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Emerging Trends in U.S. Fund Flows Accelerate in March

U.S. value equity funds see record inflows in March.

Editor's note: This is adapted from the Morningstar Direct U.S. Asset Flows Commentary for March 2021. Download the full report here.

Surging equity markets attracted a wave of capital from an already bullish investor base. Long-term mutual funds and exchange-traded funds took in $156 billion during March, surpassing the $144 billion record established in February 2021. Exchange-traded funds, most of which are passively managed, raked in a record $98 billion. Open-end mutual funds pulled in roughly $59 billion. For the quarter ended March 31, long-term flows totaled $400 billion, far ahead of the next highest sum of $243 billion in the first quarter of 2013.

As a category group, U.S. equity funds gathered the most assets in March. They took in $54 billion, dwarfing the previous monthly record of $38 billion set in February 2021. Their month-over-month organic growth rate of 0.49% was the highest since October 2013's 0.53%. Resurgence in investor appetite for cheap stocks drove the inflows.

Taxable-bond funds gathered over $48 billion in March and a whopping $786 billion over the past 12 months, the most by far among U.S. category groups. Intermediate core bond funds once again led the group with roughly $12 billion of inflows, followed by short-term bond funds with $10 billion, and intermediate core-plus bond funds with $6 billion.

International equity funds took in $31 billion in March, the most since January 2018. Emerging-markets funds collected their highest monthly total ever with over $14 billion in inflows, bringing their trailing 12-month total to $25 billion, easily the highest within the category group.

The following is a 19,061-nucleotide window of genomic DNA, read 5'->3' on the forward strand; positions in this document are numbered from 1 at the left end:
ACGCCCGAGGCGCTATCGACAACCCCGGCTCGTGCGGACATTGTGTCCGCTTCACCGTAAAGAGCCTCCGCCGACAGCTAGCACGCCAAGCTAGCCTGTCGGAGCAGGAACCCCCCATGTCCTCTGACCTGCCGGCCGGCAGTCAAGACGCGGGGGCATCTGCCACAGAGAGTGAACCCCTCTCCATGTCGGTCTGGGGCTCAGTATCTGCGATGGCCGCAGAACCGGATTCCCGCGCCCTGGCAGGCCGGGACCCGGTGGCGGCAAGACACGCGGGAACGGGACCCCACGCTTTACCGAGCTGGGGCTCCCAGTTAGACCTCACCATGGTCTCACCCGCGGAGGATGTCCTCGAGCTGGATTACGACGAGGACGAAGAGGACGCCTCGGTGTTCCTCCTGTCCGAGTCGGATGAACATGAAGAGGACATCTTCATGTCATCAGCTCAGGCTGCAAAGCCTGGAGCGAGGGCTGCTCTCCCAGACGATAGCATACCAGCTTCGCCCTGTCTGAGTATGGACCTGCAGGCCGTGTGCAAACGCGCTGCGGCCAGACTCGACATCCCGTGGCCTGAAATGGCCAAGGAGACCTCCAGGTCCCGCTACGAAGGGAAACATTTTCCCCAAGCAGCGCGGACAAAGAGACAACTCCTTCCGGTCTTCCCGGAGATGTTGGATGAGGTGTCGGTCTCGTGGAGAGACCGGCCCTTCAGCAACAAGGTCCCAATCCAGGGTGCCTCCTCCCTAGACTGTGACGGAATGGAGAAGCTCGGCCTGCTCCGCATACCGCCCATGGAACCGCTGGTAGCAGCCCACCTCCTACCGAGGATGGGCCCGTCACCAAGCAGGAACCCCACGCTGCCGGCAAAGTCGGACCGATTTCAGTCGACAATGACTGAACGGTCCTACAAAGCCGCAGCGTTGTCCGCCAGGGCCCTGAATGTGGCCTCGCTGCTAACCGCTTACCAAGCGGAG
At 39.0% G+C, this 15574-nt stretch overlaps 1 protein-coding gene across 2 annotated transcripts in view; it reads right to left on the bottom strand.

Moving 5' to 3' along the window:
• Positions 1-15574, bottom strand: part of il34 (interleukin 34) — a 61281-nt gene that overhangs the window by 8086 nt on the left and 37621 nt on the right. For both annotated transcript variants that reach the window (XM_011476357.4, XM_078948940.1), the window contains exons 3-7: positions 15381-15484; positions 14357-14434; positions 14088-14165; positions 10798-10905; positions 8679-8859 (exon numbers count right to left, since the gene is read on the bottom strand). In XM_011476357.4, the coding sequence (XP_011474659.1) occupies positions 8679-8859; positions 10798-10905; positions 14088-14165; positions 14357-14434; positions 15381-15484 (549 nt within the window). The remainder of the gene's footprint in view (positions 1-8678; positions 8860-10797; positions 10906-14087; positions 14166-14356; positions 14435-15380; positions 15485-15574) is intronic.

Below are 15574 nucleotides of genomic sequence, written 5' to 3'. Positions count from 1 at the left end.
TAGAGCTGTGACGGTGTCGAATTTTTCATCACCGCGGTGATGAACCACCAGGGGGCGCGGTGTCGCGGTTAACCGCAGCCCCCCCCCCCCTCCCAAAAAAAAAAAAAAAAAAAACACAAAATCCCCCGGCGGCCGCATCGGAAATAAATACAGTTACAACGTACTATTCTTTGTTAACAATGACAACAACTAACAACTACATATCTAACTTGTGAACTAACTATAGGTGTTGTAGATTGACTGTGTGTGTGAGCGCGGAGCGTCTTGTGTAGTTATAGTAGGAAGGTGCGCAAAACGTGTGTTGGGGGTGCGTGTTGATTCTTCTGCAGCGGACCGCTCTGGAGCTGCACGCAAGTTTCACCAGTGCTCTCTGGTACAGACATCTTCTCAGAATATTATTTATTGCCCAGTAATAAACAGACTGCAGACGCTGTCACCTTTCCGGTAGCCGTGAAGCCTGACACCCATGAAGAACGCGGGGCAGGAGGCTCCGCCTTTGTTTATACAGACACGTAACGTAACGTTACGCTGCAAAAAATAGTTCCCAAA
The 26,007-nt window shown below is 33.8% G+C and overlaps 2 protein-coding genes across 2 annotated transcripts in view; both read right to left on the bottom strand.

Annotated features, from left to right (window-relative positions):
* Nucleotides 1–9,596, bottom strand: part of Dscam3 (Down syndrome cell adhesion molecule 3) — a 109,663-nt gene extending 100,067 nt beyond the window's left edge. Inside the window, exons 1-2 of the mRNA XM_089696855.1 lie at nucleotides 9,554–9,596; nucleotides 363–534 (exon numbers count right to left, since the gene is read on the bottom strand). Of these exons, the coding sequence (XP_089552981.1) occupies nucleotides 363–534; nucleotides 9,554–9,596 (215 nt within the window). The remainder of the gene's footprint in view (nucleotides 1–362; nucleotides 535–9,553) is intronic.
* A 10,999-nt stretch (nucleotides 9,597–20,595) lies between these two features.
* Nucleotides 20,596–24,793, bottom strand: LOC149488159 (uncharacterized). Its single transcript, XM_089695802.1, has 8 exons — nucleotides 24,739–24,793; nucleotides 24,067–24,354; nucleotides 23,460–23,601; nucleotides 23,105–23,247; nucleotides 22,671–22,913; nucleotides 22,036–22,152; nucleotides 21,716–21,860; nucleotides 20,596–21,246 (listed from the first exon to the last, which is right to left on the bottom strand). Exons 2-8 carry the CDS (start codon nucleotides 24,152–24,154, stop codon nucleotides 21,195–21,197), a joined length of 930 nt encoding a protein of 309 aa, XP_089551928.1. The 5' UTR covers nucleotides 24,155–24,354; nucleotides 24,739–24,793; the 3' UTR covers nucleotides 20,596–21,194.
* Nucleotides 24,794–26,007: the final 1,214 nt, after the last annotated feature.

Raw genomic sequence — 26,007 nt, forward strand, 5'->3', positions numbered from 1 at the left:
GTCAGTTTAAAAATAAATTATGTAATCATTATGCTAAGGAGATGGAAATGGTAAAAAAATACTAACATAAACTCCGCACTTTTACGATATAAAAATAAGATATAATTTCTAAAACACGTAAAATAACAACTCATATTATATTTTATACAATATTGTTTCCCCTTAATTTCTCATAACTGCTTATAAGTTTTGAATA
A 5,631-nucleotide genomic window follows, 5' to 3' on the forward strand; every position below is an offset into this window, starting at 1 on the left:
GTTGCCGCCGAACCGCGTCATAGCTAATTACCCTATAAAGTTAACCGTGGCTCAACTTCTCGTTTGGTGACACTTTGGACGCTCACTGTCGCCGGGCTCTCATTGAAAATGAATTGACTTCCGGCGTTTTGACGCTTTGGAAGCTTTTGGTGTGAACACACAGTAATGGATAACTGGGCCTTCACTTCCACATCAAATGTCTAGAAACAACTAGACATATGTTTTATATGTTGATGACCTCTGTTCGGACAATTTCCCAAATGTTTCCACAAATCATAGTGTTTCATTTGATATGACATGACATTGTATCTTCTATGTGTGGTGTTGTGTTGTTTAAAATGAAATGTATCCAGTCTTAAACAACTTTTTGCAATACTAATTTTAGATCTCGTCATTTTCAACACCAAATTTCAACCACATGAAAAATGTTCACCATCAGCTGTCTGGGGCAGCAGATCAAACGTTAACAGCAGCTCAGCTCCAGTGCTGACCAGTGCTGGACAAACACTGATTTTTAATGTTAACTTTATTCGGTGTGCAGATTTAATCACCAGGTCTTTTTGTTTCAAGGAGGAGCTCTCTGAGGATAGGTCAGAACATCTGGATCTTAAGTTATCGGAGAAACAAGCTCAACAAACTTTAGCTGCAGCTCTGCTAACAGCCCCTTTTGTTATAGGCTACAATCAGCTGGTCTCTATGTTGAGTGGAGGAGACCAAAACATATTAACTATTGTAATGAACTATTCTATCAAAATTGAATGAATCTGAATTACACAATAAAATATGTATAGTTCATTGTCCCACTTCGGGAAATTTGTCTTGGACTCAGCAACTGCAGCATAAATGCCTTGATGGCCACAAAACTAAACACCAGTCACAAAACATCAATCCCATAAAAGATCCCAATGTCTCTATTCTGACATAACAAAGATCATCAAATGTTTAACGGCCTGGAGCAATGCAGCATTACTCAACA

Among Morningstar Categories, equity groups took home the top three spots. Large-blend funds took home the most assets, with $25 billion of inflows, followed by large-value and diversified emerging markets. Investors poured into value-oriented and cyclical funds at some of the sharpest rates in history. Large-value strategies collected a whopping $20 billion, by far the largest sum ever. Their 1.47% organic growth rate in March was the highest since the 1.68% mark set in January 2004. Small-value strategies achieved a similar feat, picking up $5.4 billion, more than double January 2017's previous record of $2.2 billion. The 2.77% organic growth rate was the highest since April 2002, a period when investors were reeling from the dot-com bubble crash.

Despite investors' push into value-equity strategies, the influx of cash hasn't exactly been a windfall for active managers. Actively managed large-value funds took in just $2.2 billion of the category's $20 billion in total inflows in March, breaking their streak of 78 consecutive months of outflows totaling $318 billion. The market's preference for passive strategies was even more pronounced across other U.S. equity categories. In total, active U.S. equity funds managed to shed $2.3 billion in March, while passive funds gathered nearly $57 billion.

As flows into passively managed equity strategies continued, index-fund behemoths Vanguard and iShares once again raked in the most assets. Vanguard collected roughly $42 billion assets in March, over 95% of which went to passive strategies, while iShares gathered $22 billion.

Fidelity had a record intake of more than $20 billion for the month, the majority of which came through passively managed equity strategies, topping its previous record from February 2021 of more than $19 billion. Fidelity 500 Index (FXAIX) gathered more than $3 billion in March after it shed roughly $290 million in February.

After ARK ETF Trust’s (ARKK) staggering $8 billion intake in February, the firm stepped out of the limelight in March, collecting a comparatively modest $880 million for the month. Global X Funds, a firm whose investment lineup consists primarily of passively managed ETFs, has grown notably over the last year; the firm collected $1.6 billion in March, with flows into Global X U.S. Infrastructure Development ETF (PAVE) comprising nearly half of the intake.

Note: The figures in this report were compiled on April 13, 2021, and reflect only the funds that had reported net assets by that date. Artisan had not reported. Morningstar Direct clients can download the full report here.

Adam Sabban does not own (actual or beneficial) shares in any of the securities mentioned above. Find out about Morningstar’s editorial policies.